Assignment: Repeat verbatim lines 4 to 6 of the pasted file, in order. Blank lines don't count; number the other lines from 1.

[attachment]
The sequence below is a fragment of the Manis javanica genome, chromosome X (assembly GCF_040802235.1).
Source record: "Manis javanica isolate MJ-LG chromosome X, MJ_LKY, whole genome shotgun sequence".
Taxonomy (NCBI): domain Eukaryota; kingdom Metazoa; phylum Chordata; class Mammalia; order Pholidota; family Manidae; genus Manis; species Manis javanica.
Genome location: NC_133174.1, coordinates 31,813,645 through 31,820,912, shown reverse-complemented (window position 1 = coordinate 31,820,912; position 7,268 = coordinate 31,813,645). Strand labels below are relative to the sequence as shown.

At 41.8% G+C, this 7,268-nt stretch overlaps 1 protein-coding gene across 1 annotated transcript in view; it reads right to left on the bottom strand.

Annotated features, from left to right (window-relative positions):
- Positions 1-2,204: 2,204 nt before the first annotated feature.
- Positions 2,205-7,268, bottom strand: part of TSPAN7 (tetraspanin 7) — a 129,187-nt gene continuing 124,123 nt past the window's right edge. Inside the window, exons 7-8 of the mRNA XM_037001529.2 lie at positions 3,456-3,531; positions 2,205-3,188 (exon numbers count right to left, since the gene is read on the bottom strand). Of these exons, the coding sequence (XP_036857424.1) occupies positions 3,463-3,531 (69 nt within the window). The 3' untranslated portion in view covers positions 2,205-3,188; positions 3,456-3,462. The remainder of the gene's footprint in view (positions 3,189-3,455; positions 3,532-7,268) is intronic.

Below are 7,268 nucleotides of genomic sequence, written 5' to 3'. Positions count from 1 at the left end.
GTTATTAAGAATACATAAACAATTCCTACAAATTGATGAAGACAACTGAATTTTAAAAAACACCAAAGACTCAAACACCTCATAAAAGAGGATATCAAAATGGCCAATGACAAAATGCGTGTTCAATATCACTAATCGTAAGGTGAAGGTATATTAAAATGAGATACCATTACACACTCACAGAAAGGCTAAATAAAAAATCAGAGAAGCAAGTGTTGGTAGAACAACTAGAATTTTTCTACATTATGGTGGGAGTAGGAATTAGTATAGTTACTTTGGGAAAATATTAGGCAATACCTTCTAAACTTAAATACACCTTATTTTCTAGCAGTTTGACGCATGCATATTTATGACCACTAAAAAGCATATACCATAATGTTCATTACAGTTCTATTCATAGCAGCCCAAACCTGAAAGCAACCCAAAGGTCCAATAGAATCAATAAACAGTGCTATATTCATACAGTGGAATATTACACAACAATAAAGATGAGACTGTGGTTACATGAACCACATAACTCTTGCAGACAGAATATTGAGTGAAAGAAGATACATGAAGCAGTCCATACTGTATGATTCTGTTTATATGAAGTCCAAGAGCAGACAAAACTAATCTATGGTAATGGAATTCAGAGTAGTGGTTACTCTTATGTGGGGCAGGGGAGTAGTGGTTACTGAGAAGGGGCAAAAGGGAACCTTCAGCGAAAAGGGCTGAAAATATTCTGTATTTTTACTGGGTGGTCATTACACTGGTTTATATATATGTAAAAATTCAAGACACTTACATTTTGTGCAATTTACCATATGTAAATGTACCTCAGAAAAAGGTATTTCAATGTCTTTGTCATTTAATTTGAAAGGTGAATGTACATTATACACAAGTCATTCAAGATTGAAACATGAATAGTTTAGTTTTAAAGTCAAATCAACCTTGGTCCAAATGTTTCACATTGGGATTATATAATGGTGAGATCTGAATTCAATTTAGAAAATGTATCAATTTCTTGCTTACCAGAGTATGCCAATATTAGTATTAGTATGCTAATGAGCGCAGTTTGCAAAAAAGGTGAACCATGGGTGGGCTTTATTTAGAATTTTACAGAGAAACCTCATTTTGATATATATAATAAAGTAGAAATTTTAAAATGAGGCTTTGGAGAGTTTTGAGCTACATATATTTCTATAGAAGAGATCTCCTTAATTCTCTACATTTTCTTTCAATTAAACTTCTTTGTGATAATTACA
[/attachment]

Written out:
Genome location: NC_133174.1, coordinates 31,813,645 through 31,820,912, shown reverse-complemented (window position 1 = coordinate 31,820,912; position 7,268 = coordinate 31,813,645). Strand labels below are relative to the sequence as shown.

At 41.8% G+C, this 7,268-nt stretch overlaps 1 protein-coding gene across 1 annotated transcript in view; it reads right to left on the bottom strand.

Annotated features, from left to right (window-relative positions):